MP: A few years ago I had the opportunity to travel to America and I don’t why but I decided to go to LA. I had in my mind the image of a really beautiful container and if you open it, there are some snakes, Mickey Mouse laughing, Frankfurts, lots of beautiful and ugly stuff. I flew to LA with my friend Elena and we went to an inauguration at Sade and I met the director and his partner. Afterwards, I spent some time at his house and we really clicked. A year after I came back home, Sade gave me the opportunity to do a show there and that’s when I met Alex Knost and his girlfriend, Daniela. Right after this, Daniela proposed I to do a show at the Costa Mesa Cultural Center. But I’m not the kind of person who thinks about the business side and organising all these things, so I told them, “If I’m there and everything flows organically, we could do something”. Finally, I went to Costa Mesa and I spent a week at Alex and Daniela’s house. My friend Isaac who documents my work was there too. It was really fun and lots of people came to visit the shows. It was just enough people though, as I hate it when it gets too crowded.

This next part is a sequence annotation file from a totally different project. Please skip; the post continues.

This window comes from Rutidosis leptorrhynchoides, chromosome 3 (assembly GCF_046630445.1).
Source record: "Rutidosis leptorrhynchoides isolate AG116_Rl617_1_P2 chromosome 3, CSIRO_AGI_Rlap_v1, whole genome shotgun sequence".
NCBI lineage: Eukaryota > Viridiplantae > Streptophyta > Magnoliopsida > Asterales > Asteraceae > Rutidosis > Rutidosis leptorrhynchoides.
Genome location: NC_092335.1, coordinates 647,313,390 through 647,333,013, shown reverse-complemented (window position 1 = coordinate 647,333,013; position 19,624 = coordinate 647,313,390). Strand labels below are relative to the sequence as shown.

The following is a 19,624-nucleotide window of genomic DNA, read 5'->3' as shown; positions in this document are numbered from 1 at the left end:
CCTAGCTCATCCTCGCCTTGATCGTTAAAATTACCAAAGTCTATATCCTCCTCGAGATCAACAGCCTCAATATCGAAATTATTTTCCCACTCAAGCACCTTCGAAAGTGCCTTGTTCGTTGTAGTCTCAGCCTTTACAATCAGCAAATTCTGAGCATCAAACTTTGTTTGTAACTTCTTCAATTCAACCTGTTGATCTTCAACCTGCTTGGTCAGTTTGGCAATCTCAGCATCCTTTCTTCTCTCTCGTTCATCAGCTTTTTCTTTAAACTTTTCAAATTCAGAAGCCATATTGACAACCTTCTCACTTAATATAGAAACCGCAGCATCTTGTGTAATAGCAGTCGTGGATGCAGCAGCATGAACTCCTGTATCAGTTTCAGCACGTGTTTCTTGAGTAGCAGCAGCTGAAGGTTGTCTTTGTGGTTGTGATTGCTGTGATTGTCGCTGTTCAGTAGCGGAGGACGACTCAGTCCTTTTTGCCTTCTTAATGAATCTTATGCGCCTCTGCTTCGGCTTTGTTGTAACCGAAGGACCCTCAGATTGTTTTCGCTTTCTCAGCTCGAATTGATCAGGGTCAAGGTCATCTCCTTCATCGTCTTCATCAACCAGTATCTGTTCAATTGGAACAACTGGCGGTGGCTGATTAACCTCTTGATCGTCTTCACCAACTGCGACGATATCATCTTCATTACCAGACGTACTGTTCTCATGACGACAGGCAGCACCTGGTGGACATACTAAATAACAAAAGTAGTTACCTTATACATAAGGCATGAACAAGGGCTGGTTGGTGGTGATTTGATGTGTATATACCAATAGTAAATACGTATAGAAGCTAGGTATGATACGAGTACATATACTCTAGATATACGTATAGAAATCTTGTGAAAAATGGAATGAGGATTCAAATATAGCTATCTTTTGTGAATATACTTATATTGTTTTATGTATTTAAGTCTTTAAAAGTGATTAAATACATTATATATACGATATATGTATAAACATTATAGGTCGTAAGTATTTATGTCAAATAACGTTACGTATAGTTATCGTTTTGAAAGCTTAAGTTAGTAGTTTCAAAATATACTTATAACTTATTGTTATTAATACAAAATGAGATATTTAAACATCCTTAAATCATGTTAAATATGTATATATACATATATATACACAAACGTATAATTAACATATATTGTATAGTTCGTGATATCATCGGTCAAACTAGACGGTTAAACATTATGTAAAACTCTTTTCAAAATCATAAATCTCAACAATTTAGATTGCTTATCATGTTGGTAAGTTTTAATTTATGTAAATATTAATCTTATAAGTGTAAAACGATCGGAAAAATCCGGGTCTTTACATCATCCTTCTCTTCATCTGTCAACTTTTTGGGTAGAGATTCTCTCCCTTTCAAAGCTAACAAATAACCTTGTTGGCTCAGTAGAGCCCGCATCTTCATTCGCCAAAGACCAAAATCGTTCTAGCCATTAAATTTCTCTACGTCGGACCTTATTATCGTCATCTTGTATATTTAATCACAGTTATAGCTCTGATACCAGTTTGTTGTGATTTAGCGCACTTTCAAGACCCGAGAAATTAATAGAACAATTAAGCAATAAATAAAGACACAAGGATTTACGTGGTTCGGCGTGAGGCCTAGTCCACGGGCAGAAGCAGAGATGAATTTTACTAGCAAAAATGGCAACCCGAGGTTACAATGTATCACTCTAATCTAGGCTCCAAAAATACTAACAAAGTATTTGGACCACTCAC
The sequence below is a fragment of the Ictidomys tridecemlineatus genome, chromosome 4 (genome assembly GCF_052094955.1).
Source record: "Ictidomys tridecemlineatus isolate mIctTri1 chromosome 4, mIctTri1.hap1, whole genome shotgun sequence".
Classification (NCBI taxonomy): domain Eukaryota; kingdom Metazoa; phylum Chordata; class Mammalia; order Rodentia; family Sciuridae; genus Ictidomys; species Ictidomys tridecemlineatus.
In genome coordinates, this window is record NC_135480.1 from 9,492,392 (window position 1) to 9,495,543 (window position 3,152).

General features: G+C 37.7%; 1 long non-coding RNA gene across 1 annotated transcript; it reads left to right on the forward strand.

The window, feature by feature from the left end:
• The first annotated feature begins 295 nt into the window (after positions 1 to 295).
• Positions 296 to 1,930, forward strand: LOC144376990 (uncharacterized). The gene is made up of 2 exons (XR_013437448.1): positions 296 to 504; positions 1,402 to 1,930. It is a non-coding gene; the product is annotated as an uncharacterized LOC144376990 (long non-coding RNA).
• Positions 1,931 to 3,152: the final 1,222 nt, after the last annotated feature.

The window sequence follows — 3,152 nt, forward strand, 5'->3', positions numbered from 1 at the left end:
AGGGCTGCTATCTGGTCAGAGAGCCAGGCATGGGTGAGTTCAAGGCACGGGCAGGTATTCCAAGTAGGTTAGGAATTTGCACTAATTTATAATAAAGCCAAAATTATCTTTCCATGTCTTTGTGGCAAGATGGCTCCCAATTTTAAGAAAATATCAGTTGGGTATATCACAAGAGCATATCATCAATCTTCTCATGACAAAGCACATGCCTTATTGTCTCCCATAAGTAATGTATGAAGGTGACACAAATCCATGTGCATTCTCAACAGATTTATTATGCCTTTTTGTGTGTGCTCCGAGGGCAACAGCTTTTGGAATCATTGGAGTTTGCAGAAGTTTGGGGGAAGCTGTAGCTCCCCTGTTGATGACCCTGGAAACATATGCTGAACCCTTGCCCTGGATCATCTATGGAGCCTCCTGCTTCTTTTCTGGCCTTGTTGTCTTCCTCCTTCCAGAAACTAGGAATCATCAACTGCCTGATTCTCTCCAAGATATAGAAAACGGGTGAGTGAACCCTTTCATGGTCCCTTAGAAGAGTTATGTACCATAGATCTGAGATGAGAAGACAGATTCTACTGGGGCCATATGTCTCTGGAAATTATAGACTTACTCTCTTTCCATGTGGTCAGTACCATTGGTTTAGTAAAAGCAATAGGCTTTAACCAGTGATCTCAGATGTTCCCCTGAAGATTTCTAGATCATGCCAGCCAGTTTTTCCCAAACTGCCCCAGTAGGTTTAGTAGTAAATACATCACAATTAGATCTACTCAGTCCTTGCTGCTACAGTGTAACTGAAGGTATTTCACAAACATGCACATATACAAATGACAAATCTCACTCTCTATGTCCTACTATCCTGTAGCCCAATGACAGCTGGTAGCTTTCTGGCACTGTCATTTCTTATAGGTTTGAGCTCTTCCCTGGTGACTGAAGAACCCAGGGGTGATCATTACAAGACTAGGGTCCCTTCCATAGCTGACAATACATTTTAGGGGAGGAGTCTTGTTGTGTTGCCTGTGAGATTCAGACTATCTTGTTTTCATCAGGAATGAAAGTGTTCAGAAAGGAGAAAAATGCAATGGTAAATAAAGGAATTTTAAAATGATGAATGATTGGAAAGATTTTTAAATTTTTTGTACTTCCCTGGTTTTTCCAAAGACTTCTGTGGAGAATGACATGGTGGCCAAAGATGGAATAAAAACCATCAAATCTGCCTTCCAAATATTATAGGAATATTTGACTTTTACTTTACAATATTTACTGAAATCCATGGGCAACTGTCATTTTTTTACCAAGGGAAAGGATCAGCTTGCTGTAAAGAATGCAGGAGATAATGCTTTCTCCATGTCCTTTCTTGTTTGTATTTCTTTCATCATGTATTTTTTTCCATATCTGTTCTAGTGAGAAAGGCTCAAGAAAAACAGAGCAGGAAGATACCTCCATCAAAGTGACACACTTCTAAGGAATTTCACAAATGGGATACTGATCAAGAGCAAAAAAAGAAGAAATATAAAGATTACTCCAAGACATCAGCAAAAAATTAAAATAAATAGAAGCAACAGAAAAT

WT: How is it to share a house with surfers?

 MP: Really good! For me, Alex is a really romantic person. I never met a person who practiced surfing before. I always thought that surfers were really connected with the earth and nature, and that’s really magic. Alex and his friends always remind me that time isn’t important and you can live your life by improvising. When you’re with him you might be driving somewhere and finally end up drifting to a completely different place, to do something different because you just feel like it. Tuning in with the present, that’s the key. It’s an awesome experience. 

WT: What are your plans for the future?

MP: I want to do a show here in my studio in five or six months, and include some new works. I’m thinking about doing some big paintings. Maybe I’ll do a documentary about how I’m living and working here. The way that every day someone comes here to visit me. We could even organise a dinner here. It could be a good documentary. I rent this studio and originally it was just four plain walls. I won’t be here for the rest of my life and it would be nice to leave my mark doing something like that.  

WT: Do you want to talk about something else before we finish up? Anything I missed?

MP: I think we have to believe more in love.

WT: Thanks Marria for your time!

MP: Thank you guys! Let’s go grab another beer!